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Accused Bomber's Lawyers Say Boston Jury Pool Is Too Biased

A memorial at the site of the first explosion in the Boston Marathon bombing. Defense attorneys say too many people in the potential jury pool have some kind of personal connection to the case.
Andrew Burton
Getty Images
A memorial at the site of the first explosion in the Boston Marathon bombing. Defense attorneys say too many people in the potential jury pool have some kind of personal connection to the case.

The search for jurors in the case of accused Boston Marathon bombing suspect Dzhokhar Tsarnaev is taking longer than expected.

Defense attorneys say it's nearly impossible to find open-minded, unbiased jurors around Boston. They're asking yet again for the judge to move the trial somewhere else.

From the beginning, defense attorneys have argued the entire jury pool has been poisoned by what they call "a narrative of guilt" from a "tidal wave" of media coverage. Now, Tsarnaev's lawyers say jurors' own comments on a court questionnaire prove widespread bias.

One potential juror wrote, "We all know he's guilty, so quit wasting everybody's time and string him up." Another put down, "They should have already killed him."

Defense attorneys say that 68 percent of the nearly 1,400 people summoned in the federal death penalty trial have already decided that Tsarnaev is guilty, and about as many say they have a personal, emotional connection to the case.

"I don't think it's a close call," says David Hoose, a Boston-area defense attorney. "If this case doesn't get moved, what one would get moved?"

Hoose, who has handled other death penalty cases, says this one has had an exceptionally broad impact. "Virtually everyone is gonna be no more than two degrees of separation from someone who was at the scene," he says.

The explosion at the marathon finish line killed three people and injured hundreds in 2013. Personal connections to the blast run the gamut, from those who were there at the marathon, to those with friends or family who were victims, to medics or police involved in the violent shootout or dramatic capture of Tsarnaev, found hiding in a boat in a suburban backyard after a massive manhunt.

It's unclear where the judge, U.S. District Judge George O'Toole Jr., will draw the line. One juror wrote that her personal connection was "being a 29-year-old female just like one of the victims."

Equally challenging is who should be disqualified from the jury pool for opposing the death penalty. By law, jurors have to be open to it, and many people can easily be ruled in or out.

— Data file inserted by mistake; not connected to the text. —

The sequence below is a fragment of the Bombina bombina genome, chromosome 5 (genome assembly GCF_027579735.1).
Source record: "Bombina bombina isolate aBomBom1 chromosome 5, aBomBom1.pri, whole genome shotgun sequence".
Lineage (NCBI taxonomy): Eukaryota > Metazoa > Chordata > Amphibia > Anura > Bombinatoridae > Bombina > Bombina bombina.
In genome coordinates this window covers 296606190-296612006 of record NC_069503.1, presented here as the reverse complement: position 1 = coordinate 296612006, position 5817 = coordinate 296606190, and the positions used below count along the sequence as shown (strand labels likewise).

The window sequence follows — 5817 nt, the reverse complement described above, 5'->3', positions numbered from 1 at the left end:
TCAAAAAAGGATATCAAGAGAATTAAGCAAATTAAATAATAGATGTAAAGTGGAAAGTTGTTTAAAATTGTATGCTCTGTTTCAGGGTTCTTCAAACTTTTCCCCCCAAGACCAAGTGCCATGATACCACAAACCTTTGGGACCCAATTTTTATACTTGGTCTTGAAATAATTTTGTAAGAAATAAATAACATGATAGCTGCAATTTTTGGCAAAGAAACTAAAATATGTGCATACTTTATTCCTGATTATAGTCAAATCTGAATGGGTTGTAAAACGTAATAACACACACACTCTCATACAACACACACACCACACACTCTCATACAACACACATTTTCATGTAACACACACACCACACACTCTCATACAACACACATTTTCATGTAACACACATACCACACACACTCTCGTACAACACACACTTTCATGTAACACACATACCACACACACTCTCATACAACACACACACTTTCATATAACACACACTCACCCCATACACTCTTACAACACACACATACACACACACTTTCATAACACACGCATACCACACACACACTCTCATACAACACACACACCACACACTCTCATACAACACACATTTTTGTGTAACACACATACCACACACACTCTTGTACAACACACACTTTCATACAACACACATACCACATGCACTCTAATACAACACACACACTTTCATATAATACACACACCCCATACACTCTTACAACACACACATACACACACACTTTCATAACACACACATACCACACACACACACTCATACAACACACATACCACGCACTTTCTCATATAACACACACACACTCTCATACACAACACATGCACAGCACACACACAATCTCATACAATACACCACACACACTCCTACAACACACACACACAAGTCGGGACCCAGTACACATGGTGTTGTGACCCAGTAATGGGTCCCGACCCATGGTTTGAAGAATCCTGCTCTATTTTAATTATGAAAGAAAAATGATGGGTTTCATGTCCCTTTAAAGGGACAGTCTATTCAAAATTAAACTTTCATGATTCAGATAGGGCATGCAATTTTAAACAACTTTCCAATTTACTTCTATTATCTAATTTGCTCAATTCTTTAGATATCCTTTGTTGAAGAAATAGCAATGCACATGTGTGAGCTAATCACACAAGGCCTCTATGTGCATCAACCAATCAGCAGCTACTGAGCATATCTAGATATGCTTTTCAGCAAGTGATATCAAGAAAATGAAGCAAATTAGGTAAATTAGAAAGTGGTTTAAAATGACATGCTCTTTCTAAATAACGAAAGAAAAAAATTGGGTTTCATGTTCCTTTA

But it's less clear what to do with potential jurors who tell the judge, like one woman did, that she's categorically opposed to capital punishment — but when pressed, eventually conceded she might possibly be for it, if her own child were the victim.

"There are shades of gray, and I mean, this does get confusing and muddy," Hoose says. "Some jurors do go back and forth."

Defense attorneys have already unsuccessfully argued that it would be impossible to find impartial jurors in Boston, but Nancy Gertner, a former federal judge, says citing the opinions of actual potential jurors now bolsters the defense's case.

"This is now basically arguing that those predictions are borne out," she says. "I mean, it's essentially saying, 'See, we were right.' "

Judge O'Toole has insisted that impartial jurors can be found here, but he's also left the door open to reconsidering.

Gertner says there's good reason to doubt whether jurors can really set aside a personal connection to the bombing, even when they say they can.

"The notion that you can take a bad fact, a prejudicial fact, and then easily compartmentalize it so it doesn't bleed into the rest of your view of the case — that is extraordinarily difficult," Gertner says.

If Tsarnaev is ultimately convicted, jury selection is likely to be grounds for appeal. As defense attorneys wrote in making their case for a change of venue, when you screen out all jurors who oppose the death penalty, and all those with preexisting opinions on guilt or with personal connections, "those few who survive the winnowing ... will not be representative of the community," as the Constitution requires.

Copyright 2020 NPR. To see more, visit https://www.npr.org.

Tovia Smith is an award-winning NPR National Correspondent based in Boston, who's spent more than three decades covering news around New England and beyond.
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